Virginia’s Democrat-controlled Senate is suddenly about to pass a bill allowing parents to opt their children out of wearing masks. In Tuesday’s session, State Senator Chap Petersen (D-Fairfax City) amended State Senator Siobhan Dunnavant’s (R-Henrico) in-person learning bill to include the mask-opt-out clause – and 10 out of 21 Democrats voted with Republicans to approve the change, setting up the bill for final passage on Wednesday.
Despite vocal Democrats and some urban school boards pushing back against Governor Glenn Youngkin’s executive order requiring a school mask mandate opt-out, Petersen has been calling for a masking off-ramp. On Monday, he sent a letter to several Northern Virginia schools warning of his plans to introduce legislation to that effect. He argued that mask-wearing is a political decision.
“In other words, by wearing a mask in a public setting, the wearer is able to communicate a political message, e.g. ‘I Care About Others’ or ‘I voted for Biden’ or even ‘I’m vaccinated.’ The ability to communicate a political message is the essence of our First Amendment, but coercing others into adopting that statement, especially a student in a public school, is the exact opposite,” Petersen wrote.
Petersen has been a key player in return-to-normal policy, supporting a 2021 in-person learning bill and amending Virginia’s budget to require the Department of Motor Vehicles to open for in-person same-day service.
Petersen, GOP senators, and Lieutenant Governor Winsome Earle-Sears can pass Dunnavant’s SB 739 with Petersen’s amendment without support from any other Democrats in Wednesday’s vote, but more may join given their support of his amendment. From there, the bill will go to the Republican-controlled House of Delegates and then to Governor Glenn Youngkin, who has already indicated he will sign it.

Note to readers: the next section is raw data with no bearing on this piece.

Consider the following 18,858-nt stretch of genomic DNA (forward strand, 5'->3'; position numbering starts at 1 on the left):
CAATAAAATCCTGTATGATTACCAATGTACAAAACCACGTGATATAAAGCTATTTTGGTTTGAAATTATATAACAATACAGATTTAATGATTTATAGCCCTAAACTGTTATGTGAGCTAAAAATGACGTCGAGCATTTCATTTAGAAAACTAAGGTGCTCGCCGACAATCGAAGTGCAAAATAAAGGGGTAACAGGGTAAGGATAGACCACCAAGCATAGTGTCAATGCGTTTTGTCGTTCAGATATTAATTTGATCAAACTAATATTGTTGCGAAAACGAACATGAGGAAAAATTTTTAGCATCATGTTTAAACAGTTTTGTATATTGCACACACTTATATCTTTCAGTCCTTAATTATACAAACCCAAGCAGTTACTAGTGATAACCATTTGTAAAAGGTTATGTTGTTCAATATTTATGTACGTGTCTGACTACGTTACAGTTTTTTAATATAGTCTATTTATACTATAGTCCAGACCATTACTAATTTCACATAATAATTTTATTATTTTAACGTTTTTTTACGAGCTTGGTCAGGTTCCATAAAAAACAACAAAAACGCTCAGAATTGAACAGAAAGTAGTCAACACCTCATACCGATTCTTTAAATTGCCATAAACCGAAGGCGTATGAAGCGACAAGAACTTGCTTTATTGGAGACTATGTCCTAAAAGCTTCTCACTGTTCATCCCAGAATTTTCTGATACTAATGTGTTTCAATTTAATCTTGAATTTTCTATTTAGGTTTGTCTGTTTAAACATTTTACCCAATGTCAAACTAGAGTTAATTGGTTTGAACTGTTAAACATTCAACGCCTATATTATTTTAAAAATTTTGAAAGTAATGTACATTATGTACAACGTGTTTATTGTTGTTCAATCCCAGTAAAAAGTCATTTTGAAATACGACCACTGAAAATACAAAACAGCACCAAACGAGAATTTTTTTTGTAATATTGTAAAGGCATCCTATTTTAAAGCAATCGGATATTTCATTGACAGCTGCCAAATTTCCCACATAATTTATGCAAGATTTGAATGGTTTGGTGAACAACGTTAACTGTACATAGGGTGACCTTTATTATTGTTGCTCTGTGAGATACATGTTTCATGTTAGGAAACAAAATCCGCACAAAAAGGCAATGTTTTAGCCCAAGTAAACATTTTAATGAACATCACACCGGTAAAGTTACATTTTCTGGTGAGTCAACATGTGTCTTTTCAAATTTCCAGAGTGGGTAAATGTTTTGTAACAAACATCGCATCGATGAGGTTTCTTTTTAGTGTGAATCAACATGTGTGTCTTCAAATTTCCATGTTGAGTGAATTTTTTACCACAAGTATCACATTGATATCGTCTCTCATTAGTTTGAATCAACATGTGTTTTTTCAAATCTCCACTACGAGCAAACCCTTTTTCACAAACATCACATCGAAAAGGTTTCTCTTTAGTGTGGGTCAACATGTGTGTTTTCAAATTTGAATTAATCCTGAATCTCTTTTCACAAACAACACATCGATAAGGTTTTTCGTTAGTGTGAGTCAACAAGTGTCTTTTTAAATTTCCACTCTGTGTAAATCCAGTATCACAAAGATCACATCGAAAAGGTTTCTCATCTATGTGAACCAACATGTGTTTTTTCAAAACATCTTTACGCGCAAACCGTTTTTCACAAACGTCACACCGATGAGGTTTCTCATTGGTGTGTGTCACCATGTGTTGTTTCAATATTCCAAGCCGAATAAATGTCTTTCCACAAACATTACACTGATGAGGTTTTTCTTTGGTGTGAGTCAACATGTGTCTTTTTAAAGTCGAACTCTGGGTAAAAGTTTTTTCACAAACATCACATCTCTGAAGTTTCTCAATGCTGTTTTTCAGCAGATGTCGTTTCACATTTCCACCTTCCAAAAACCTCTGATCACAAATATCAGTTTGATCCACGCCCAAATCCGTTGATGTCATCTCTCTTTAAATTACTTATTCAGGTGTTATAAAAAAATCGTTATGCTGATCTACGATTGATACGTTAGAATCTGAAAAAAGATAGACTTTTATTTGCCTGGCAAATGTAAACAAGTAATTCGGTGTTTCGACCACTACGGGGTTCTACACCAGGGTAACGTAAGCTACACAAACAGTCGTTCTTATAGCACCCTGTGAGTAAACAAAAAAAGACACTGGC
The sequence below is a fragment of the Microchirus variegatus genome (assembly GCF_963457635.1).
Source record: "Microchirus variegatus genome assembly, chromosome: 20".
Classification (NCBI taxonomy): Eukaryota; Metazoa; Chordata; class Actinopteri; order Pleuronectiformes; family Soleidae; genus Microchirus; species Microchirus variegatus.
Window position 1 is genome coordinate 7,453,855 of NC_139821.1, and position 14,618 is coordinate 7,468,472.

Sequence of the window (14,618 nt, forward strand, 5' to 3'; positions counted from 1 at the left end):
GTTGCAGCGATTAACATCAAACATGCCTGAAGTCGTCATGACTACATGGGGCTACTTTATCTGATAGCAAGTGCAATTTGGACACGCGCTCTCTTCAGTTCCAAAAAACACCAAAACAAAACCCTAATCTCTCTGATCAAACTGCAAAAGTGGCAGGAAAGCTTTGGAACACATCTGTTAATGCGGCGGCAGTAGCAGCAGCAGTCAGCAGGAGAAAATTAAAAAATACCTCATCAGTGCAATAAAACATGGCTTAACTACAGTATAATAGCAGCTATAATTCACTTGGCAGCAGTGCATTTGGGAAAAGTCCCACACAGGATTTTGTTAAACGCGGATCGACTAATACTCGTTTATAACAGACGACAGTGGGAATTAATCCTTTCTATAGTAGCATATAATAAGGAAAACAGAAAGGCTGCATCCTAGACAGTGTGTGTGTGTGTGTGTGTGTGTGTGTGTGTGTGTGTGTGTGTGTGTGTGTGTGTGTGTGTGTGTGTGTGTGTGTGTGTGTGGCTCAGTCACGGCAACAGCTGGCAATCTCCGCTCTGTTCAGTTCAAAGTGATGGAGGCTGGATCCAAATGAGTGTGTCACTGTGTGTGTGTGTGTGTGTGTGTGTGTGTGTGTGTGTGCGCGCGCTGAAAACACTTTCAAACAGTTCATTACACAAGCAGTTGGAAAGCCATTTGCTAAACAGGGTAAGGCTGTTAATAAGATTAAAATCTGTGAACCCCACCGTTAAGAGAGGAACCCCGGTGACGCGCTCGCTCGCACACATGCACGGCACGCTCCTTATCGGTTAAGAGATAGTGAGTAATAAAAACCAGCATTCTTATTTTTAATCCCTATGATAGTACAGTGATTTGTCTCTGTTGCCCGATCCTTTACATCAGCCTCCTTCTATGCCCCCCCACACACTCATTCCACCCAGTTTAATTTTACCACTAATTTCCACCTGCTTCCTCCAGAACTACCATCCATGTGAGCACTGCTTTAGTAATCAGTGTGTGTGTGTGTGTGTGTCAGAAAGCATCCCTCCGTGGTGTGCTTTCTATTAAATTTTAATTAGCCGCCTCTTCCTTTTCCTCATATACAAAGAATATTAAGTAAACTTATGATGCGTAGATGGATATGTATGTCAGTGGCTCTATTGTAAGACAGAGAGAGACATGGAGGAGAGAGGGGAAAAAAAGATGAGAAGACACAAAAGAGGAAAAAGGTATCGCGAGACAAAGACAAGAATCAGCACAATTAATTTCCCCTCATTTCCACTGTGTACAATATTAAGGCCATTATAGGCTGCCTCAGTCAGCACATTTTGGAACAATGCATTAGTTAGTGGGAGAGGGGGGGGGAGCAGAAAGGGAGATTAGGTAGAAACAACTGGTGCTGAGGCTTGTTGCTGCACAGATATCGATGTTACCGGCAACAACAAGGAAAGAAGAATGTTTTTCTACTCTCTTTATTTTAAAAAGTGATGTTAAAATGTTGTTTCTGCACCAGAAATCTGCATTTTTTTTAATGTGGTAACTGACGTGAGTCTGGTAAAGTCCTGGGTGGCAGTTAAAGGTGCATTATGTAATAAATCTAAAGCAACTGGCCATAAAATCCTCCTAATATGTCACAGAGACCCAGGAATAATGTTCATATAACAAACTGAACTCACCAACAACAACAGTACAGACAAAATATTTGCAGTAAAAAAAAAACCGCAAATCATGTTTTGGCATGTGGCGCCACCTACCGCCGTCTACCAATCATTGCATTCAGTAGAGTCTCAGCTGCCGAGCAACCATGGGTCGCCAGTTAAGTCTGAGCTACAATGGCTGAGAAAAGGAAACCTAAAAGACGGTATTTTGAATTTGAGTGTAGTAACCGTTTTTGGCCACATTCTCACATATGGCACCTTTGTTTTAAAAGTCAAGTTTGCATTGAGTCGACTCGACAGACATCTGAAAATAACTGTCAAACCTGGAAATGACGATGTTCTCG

“I applaud Senator Petersen’s amendment to give parents the right to decide whether their children should wear masks in schools. In the last week, we have seen Democrat-led states like Oregon, Connecticut, New Jersey, and Delaware move away from universal mask mandates in schools. I am pleased that there is bipartisan support for doing the same in Virginia. This shows that when we work across the aisle, we put Virginians first. I look forward to signing this bill when it comes to my desk,” Youngkin said in a press release issued shortly after the vote.
Youngkin’s executive order requiring schools to allow mask mandate opt-outs is facing legal challenges, including a lawsuit questioning Youngkin’s authority to supersede state law and school board decisions, and an injunction against enforcement is in place while that case proceeds. But the General Assembly has more authority.
The short-term battle over school mask policy will continue since bills don’t take effect until July following passage. Before signing it, Youngkin could opt to send the bill back to the General Assembly with an emergency clause; if approved, that would make the bill take effect sooner.
On Tuesday morning, Petersen appeared on The John Fredericks Show.
Petersen told Fredericks, publisher of The Virginia Star, “By the way, John, if the school systems spontaneously, you know, decide this week or tomorrow or Monday to say ‘you know what? it’s over,’ then I’d be as happy as anybody else, although the trust factor is a little bit low right now. But you know what, at the end of the day, I just want to get to the right place, which is having the kids free to learn and to be themselves again.”
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Eric Burk is a reporter at The Virginia Star and The Star News Network. Email tips to [email protected].
Photo “Siobhan Dunnavant” by Virginia Senate. Photo “Chap Petersen” by Fairfax Senator. Background Photo “Classroom” by Wokandapix.